A friend and I had considered doing American summer camp, but as the discussion ended, so did the idea. Or so I thought. Over a year later, my friend and I were out at dinner and she showed sheer panic over the fact that we had to do camp that year as the cut off age was 24. Approaching 24, the panic sent me into overdrive.

With no time to waste, that night I searched ‘America summer camp’ into Google and sent an enquiry to the first company on the page. To my surprise, I received a phone call from them the next afternoon. After speaking to a representative and telling her about my sports coaching experience, she assured me I would be a good candidate and that my age would work in my favour; there were no age restrictions. Despite this, I knew that it was the perfect time for me, as I would have finished my first year of university as a mature student. As a person who enjoys embodying new experiences and stepping out of my comfort zone, I knew camp was something I had to experience.

After completing my application, I attended the companies camp recruitment fair, although the prospect of me getting recruited was not guaranteed. I spoke to a camp director for over twenty minutes, but I felt that I had not sold myself. As I could see she was wrapping up the conversation I added, ‘I love a challenge’ and explained how I would encourage children to participate in activities they were not keen on. That sealed the deal. I was hired to coach land sports at an all-girl camp for ages 7 – 15.  I was overjoyed and the countdown to camp began.

Forms, appointments and a Visa later the time arrived for me to leave home and set off for camp life in New Hampshire. As confident as I am, I felt slightly anxious about the journey I was about to take. With long hours, living with so many people in a small place and a different culture, I wasn’t sure if I would be able to cope. However, at the airport, I met a group of girls who happened to be going to the same camp which made me feel less anxious. Once I arrived at the camp, I knew that I would not forget my time there. After 10 days of orientation, which consisted of getting to know a typical day at camp, team building activities and games, I felt as though I had been transformed back into my enjoyable childhood. Every single person made me feel welcome and with me being the skeptic that I am, I thought that this would soon change. I am not too proud to admit that I was wrong.

When the children first arrived it was a little overwhelming adding 200 children to the 100 plus members of staff. After witnessing the reunion of counsellor and camper, I remember feeling out of place and thinking that this was not a bond that I would develop. Once again, I was mistaken. I was placed with twenty 13 year olds and 6 other counsellors. Over the course of the 8 weeks, I got to know my bunk children and each of their personalities. I learnt and appreciated what it truly means to be selfless. I had to put their wellbeing before my own, which sometimes meant staying up late trying to console them when they were homesick. I had to put their priorities before mine. And, as a lover of food my biggest struggle, their stomachs before mine! I feel as though I have adopted 20 nieces to add to the 10 I already have. It was a pleasure to be their substitute family.

Camp is an experience that I will never forget. Primarily because I talk about it at every opportunity I get. When I came home I described camp life from 8 am wakeup to 10:30pm lights out, plus everything in-between. Despite my efforts of explanation, reenactment and photographs, no one got it. But how could they? I was introduced to so many new things. I experienced camping for the first time, paddle boarding, kayaking, wake boarding and more than just activities. Camp taught me the importance of perspective.  It felt impossible to be upset or unhappy in an environment that created so much happiness. Each morning I awoke to a beautiful sunrise reflecting on a vast clear lake and each night I went to bed with numerous hugs and illuminating stars. Being a counsellor at camp taught me that life is about embracing new experiences and that happiness is more important than anything else. It was the happiest I had ever been and leaving was one of the saddest. I felt as though I was leaving so much behind but I hadn’t lost, I had gained. I made friends for life, many of whom I still keep in contact with regularly. I learnt to adapt to a new culture and environment; I understood what it means to comprise and how to get twenty 13 year olds out of bed at 8am each morning- morning snuggles, bad singing and a teenagers do not go.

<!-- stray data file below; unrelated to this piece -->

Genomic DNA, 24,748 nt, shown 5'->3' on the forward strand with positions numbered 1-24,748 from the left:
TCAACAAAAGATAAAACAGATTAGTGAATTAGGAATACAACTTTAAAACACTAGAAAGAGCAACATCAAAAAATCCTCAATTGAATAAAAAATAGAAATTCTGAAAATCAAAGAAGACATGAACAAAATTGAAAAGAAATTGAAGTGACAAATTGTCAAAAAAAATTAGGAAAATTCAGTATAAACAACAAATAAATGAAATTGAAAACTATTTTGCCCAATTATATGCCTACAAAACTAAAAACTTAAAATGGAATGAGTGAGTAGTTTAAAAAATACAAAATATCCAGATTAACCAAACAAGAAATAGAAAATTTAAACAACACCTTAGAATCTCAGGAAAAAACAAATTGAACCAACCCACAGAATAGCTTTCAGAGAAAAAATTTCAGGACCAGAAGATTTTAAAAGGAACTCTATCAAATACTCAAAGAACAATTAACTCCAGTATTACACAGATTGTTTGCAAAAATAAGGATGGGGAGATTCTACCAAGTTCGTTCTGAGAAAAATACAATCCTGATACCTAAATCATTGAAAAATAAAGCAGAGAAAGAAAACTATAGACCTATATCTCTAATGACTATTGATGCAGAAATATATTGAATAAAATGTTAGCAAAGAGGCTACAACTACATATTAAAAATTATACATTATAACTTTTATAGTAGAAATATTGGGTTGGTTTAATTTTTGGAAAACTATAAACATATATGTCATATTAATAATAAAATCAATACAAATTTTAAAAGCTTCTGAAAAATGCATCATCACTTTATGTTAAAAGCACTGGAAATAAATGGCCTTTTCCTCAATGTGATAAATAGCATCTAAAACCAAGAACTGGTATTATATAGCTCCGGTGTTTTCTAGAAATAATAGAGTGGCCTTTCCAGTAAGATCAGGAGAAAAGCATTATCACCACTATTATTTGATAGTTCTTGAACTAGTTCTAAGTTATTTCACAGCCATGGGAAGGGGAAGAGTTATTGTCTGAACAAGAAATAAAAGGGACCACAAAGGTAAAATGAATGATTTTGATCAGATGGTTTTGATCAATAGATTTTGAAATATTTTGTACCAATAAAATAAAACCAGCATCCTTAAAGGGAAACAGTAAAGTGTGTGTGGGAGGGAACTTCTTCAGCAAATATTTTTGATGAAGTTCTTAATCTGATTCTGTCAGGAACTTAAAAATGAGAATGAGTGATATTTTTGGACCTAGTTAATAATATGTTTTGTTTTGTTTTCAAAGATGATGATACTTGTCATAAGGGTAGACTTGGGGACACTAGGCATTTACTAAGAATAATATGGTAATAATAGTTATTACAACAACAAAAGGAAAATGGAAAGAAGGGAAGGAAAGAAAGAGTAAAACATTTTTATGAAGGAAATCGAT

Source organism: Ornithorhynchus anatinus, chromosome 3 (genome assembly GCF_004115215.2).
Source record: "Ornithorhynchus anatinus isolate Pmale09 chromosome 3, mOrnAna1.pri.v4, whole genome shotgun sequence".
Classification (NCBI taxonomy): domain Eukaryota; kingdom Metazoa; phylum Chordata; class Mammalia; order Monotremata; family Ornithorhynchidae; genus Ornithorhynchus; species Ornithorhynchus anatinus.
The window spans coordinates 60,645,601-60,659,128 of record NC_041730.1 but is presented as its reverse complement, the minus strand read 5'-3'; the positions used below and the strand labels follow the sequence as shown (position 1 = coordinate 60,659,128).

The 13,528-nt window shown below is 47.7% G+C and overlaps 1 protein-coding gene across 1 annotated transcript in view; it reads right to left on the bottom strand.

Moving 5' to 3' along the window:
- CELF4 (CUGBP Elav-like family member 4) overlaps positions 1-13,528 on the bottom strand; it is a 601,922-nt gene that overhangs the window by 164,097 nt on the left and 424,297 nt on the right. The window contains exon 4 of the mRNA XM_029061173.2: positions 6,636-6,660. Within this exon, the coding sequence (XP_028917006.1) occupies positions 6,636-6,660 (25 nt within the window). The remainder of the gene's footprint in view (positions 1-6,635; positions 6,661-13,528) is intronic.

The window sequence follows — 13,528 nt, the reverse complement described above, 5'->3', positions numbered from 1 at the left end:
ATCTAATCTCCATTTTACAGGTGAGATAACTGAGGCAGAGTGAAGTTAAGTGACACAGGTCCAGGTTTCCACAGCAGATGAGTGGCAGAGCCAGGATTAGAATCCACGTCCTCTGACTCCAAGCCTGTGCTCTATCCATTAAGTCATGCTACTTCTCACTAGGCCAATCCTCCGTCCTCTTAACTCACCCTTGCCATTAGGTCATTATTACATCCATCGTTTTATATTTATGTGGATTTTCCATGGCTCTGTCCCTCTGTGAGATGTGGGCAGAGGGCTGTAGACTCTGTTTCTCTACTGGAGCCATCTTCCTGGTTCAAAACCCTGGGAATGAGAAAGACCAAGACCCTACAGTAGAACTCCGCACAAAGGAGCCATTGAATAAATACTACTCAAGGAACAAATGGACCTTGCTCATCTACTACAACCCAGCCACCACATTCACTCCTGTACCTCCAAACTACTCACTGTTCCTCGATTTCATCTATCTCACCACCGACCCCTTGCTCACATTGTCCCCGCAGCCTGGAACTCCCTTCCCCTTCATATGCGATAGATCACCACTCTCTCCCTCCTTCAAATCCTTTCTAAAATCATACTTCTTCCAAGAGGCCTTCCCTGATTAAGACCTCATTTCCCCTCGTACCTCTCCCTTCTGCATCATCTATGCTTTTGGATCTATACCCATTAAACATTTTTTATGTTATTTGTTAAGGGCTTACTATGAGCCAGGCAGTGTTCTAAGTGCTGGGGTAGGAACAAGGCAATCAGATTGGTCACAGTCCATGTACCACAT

I was very fortunate to be hired by a camp like the one I was at, who look after their staff and children so well. After an unforgettable summer of fun and a great time travelling, coming back home was hard. I mourned camp each day but I knew I would have the fortune of going back the following summer. I look forward to meeting up with old friends and meeting new ones. With the summer approaching, I definitely recommend considering camp America. I can’t promise you that you will have the same life altering experience as me, but I’m sure it will be an experience nonetheless.

To go or not to go? Tis the question


  • Big commitment. (You’re not around the corner from home)
  • Tiring
  • Long hours
  • Away from home for a long time
  • Different culture
  • Time Schedule
  • Can’t guarantee which camp you get hired by
  • You aren’t priority
  • Low income


  • New experience
  • Meet new people
  • Networking
  • Living somewhere different
  • Culture exchange
  • Travel
  • CV booster
  • Being at university is the perfect opportunity
  • It’s not all about sports, different types of camps and different positions
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